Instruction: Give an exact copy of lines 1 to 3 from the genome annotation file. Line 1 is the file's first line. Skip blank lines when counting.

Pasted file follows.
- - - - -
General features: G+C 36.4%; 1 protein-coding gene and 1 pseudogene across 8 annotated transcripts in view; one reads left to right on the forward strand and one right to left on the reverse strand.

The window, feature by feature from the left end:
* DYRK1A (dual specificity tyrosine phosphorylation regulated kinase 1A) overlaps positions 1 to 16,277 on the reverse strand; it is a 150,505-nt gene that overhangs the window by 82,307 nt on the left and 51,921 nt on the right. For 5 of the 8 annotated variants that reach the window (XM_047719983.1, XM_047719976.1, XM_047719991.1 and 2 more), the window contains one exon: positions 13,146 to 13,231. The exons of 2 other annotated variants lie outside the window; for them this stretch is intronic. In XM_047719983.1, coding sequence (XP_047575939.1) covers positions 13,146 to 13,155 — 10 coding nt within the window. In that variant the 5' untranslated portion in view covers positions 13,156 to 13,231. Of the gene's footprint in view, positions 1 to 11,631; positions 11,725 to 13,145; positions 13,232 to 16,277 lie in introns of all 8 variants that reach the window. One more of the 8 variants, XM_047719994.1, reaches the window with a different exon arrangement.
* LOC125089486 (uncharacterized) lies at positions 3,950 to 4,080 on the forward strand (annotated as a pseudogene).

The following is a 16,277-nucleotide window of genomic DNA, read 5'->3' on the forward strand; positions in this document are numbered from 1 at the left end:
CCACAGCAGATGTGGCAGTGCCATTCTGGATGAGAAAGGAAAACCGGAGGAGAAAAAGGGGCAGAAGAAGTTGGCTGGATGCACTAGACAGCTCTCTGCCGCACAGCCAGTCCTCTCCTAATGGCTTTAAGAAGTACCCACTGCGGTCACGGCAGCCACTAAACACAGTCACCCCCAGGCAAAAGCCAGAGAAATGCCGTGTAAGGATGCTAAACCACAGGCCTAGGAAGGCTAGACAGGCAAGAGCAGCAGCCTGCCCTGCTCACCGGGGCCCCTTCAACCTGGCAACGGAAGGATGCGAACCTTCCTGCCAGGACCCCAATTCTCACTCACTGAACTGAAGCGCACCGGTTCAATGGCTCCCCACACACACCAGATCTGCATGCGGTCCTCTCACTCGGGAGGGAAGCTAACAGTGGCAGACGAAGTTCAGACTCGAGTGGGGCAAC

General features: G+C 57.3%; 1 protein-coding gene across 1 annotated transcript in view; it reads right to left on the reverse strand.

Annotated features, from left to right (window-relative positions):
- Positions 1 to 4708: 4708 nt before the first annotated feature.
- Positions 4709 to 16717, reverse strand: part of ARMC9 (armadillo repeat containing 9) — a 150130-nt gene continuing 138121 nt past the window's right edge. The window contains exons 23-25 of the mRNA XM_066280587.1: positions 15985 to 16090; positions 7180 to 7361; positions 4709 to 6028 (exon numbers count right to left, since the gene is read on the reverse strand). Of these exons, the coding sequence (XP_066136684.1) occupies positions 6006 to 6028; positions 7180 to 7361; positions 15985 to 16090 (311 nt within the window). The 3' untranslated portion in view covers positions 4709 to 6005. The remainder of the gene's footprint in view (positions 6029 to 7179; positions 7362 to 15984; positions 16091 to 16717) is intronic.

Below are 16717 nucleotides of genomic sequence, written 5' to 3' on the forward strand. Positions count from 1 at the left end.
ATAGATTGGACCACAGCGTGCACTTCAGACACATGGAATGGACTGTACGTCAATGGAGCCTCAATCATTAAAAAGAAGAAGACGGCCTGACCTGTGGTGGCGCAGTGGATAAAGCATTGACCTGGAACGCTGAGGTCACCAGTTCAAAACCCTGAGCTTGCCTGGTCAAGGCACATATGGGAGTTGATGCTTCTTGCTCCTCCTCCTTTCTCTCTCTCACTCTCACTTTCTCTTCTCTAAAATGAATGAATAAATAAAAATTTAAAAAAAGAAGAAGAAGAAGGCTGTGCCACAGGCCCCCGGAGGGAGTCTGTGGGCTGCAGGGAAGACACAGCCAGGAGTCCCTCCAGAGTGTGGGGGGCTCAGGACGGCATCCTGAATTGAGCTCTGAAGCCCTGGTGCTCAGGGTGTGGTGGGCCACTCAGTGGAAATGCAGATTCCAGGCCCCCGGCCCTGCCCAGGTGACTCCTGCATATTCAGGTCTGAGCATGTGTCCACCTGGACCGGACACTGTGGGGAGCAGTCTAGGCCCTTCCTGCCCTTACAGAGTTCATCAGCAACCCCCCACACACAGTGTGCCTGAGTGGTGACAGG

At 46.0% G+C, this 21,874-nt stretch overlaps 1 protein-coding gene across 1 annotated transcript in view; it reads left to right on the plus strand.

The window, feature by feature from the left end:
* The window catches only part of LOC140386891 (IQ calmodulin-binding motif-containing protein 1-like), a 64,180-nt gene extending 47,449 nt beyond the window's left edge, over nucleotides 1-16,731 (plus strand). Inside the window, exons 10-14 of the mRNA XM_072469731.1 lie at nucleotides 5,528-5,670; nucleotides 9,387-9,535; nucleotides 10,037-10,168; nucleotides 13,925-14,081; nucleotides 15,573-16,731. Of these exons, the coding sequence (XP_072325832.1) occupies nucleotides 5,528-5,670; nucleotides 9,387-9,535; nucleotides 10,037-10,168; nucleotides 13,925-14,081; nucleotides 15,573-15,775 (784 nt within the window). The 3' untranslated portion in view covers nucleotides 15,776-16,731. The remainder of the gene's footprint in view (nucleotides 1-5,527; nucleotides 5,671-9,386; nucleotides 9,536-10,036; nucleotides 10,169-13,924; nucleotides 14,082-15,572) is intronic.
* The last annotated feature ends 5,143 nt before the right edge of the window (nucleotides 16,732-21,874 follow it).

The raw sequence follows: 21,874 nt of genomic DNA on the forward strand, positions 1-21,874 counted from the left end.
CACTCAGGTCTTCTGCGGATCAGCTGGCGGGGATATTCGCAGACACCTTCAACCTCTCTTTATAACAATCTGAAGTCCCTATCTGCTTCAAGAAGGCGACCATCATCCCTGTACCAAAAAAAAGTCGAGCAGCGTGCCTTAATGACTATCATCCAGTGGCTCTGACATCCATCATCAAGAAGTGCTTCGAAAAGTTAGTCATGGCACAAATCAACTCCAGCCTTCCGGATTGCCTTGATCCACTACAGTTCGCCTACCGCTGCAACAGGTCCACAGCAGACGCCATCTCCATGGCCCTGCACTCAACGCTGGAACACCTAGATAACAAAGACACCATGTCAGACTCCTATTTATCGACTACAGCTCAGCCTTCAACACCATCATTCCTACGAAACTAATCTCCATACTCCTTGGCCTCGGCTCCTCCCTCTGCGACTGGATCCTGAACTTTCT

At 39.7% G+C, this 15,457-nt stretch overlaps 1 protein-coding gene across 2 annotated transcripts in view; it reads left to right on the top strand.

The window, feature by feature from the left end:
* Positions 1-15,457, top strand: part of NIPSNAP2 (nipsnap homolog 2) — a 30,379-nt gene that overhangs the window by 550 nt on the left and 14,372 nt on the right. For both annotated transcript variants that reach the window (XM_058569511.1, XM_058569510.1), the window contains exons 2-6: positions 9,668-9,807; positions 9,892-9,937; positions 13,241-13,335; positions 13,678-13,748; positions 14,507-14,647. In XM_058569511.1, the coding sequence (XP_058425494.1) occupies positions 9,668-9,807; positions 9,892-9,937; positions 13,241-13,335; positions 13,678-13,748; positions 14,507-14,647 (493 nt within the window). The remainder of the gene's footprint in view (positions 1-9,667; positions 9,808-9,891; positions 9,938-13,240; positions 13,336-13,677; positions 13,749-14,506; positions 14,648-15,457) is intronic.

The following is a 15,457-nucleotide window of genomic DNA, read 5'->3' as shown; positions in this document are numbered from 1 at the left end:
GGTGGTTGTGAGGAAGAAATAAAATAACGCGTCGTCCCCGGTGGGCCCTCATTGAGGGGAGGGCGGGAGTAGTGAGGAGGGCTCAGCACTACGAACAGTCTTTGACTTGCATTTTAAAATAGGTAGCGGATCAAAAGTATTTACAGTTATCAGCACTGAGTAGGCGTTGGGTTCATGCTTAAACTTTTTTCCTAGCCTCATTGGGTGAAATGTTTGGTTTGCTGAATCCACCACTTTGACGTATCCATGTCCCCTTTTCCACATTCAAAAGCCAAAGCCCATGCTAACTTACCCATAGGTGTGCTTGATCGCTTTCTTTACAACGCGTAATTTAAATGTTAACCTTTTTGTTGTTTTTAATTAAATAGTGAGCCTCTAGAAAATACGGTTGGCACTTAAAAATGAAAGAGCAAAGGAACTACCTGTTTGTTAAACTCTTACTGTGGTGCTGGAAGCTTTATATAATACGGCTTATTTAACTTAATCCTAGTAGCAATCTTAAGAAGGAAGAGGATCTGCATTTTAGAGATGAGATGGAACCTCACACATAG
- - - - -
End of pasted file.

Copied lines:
General features: G+C 36.4%; 1 protein-coding gene and 1 pseudogene across 8 annotated transcripts in view; one reads left to right on the forward strand and one right to left on the reverse strand.

The window, feature by feature from the left end:
* DYRK1A (dual specificity tyrosine phosphorylation regulated kinase 1A) overlaps positions 1 to 16,277 on the reverse strand; it is a 150,505-nt gene that overhangs the window by 82,307 nt on the left and 51,921 nt on the right. For 5 of the 8 annotated variants that reach the window (XM_047719983.1, XM_047719976.1, XM_047719991.1 and 2 more), the window contains one exon: positions 13,146 to 13,231. The exons of 2 other annotated variants lie outside the window; for them this stretch is intronic. In XM_047719983.1, coding sequence (XP_047575939.1) covers positions 13,146 to 13,155 — 10 coding nt within the window. In that variant the 5' untranslated portion in view covers positions 13,156 to 13,231. Of the gene's footprint in view, positions 1 to 11,631; positions 11,725 to 13,145; positions 13,232 to 16,277 lie in introns of all 8 variants that reach the window. One more of the 8 variants, XM_047719994.1, reaches the window with a different exon arrangement.